Flying Tomato closed in April 1991 and Two Pesos opened in its place in May. Two Pesos was basically a Taco Cabana knockoff (as briefly discussed here), which by all accounts was cheap and tasty. Unfortunately, Two Pesos had copied Taco Cabana a little too closely to the point that a case went all the way to the Supreme Court that affirmed that Two Pesos copied Taco Cabana's format too closely, and ultimately the restaurants ended up selling out to Taco Cabana, though there was already one there at the time, so it closed in 1993.

Two Pesos also had a turn at the building's facade: while we can't see what the building looked like in the days pre-Two Pesos, we do have this picture from a Northgate redevelopment plan...

Not in the Northgate color palette.

In 1994, it became what it would be known as for nearly the next 19 years: Fitzwilly's. Unfortunately, Fitz's, despite having good, cheap food (wings and burgers) fell out of favor with the Northgate crowd. Even when it wasn't crowded, service was slow (and also, food portions shrunk in the last year). It was still liked by an older crowd, but that's not what the Northgate landlords wanted, so the lease wasn't renewed and it went to Eccell Group, which has all but exited the Northgate area these days (Daisy Duke's has been sold, Café Eccell has moved, and La Bodega has closed as well).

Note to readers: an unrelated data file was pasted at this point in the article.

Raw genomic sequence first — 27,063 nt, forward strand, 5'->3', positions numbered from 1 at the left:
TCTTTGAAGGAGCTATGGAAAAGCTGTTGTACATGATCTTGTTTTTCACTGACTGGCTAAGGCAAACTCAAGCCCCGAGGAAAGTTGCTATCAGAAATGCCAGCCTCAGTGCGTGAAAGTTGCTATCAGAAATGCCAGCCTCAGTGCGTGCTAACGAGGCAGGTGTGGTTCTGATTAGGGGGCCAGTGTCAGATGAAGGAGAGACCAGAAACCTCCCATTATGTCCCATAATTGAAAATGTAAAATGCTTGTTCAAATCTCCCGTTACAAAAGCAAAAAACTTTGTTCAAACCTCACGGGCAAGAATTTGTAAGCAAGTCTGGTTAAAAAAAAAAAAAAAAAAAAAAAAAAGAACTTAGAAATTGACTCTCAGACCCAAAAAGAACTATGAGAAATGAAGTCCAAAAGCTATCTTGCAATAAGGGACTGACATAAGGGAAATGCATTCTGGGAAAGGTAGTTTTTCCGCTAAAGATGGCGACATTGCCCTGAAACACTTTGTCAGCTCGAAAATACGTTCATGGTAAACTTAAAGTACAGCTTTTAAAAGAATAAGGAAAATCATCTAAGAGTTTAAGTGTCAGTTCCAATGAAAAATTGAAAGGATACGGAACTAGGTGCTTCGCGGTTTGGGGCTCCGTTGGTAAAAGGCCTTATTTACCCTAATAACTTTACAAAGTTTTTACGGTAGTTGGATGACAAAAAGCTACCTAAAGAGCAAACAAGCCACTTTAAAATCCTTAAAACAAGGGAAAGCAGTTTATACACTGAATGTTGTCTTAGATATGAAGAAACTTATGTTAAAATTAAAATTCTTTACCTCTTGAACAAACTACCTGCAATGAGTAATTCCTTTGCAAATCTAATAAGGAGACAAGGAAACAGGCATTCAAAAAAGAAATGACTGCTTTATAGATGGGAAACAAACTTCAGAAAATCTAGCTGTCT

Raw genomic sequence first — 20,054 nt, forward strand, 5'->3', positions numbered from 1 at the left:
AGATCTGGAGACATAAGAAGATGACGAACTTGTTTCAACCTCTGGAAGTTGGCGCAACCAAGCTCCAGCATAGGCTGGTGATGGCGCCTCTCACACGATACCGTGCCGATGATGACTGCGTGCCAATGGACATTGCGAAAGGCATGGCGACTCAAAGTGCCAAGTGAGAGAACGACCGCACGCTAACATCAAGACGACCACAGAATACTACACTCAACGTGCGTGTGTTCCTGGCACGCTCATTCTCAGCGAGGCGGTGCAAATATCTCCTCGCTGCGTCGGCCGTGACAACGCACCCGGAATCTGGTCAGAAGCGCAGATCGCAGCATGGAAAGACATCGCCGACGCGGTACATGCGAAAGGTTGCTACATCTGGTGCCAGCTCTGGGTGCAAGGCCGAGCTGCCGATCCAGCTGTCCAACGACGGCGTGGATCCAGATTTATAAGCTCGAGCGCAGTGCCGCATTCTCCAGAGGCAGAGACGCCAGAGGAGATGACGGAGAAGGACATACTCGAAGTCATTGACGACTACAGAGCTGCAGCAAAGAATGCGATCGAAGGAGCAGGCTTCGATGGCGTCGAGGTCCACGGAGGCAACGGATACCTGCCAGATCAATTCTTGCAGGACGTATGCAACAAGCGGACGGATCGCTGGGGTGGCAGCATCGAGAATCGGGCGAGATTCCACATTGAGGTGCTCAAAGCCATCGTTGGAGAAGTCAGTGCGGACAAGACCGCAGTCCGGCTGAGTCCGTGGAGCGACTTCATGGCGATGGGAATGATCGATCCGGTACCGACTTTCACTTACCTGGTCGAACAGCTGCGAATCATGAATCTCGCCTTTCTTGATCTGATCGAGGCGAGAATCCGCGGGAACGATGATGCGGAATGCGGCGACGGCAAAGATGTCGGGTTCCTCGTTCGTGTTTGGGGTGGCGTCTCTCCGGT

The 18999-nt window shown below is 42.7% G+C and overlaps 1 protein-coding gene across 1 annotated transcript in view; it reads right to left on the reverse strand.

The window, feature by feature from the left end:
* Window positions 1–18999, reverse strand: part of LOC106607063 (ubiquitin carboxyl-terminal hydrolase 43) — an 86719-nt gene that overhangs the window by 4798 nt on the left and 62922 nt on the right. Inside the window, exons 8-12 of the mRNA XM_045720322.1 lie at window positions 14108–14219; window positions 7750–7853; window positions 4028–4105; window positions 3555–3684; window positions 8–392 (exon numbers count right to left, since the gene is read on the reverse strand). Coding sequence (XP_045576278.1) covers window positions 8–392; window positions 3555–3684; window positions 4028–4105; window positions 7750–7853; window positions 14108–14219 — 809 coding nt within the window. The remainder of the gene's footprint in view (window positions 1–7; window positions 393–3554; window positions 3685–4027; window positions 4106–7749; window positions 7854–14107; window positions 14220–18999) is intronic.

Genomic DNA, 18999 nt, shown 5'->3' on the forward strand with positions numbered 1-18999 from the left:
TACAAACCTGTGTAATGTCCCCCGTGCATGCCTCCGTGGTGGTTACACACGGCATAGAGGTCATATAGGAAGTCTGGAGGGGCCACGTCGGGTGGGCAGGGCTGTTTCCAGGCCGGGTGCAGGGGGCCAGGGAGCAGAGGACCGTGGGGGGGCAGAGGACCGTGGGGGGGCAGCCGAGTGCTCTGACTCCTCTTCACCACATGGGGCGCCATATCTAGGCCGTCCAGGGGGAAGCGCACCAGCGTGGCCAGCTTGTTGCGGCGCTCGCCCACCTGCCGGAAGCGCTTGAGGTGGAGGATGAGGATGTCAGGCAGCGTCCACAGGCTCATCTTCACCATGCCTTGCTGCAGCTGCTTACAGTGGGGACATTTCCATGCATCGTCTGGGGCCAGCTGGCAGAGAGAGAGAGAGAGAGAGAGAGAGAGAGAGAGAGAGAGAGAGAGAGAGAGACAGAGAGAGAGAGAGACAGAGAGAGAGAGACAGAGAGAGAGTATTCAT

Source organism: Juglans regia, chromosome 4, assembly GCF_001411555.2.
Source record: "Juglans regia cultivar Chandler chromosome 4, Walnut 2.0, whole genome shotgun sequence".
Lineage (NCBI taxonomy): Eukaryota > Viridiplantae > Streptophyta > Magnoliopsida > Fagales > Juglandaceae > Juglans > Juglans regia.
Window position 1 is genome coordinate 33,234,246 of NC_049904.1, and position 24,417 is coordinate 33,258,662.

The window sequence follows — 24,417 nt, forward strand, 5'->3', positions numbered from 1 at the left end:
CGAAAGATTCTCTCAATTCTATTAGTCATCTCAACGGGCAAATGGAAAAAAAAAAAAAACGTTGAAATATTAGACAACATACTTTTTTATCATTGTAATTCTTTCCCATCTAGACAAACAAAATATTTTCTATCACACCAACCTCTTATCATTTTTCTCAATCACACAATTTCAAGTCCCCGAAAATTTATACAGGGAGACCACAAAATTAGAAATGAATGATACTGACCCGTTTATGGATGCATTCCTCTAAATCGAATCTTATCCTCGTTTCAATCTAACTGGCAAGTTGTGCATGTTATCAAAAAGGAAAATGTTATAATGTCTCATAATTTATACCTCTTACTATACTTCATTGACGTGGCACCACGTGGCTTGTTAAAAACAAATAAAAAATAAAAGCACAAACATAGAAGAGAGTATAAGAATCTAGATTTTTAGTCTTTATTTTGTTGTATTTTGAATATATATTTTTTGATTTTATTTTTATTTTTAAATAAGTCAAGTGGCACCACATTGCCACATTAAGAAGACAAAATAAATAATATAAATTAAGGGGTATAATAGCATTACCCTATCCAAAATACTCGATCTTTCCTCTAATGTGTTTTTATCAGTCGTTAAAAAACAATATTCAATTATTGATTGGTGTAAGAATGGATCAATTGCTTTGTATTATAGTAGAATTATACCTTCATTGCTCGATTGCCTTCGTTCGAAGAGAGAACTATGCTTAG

While not in the gaudy "cotton candy" colors of Two Pesos, The Backyard seems a bit boring.

The Backyard is the name of the replacement (opened August 2013, Fitzwilly's closed in May of that year), which has a far darker interior than Fitzwilly's, more expensive food, and other changes I didn't particularly like, and due to aforementioned color restrictions, the new owners just painted it the same dark beige tone we've seen everywhere else. I didn't take a picture of the back area of the restaurant--while Fitzwilly's had a few tables and some delightfully dated blinking incandescent lights, the newer facility's back area was significantly rebuilt. If you crave more Fitzwilly's pictures that are in color, you can visit the Yelp page. Since leaving college, I've heard The Backyard has revised its menu to add more sandwiches (the old menu was burgers and tacos).

In 2018, the Backyard, like Café Eccell opened a "co-branded" La Bodega outlet inside.

UPDATE 01-04-2021: Removed previous update notes and added the actual months/years when Fitzwilly's and The Backyard opened. Somehow it wasn't added before.

Friday, September 6, 2013

Rosenthal Meat Science Center

This building was erected in 1981 and opened to classes in January 1983. A unique feature of Texas A&M, the Rosenthal Meat Center is a full-service meat processing plant and learning facility, slaughtering (and offering for sale) lamb, beef, pork, and derived sausage products. Unfortunately, I don't have interior pictures, including where the sausage is made (literally).

UPDATE 10-26-13: The loading dock is seen in the final picture (taken after the previous ones)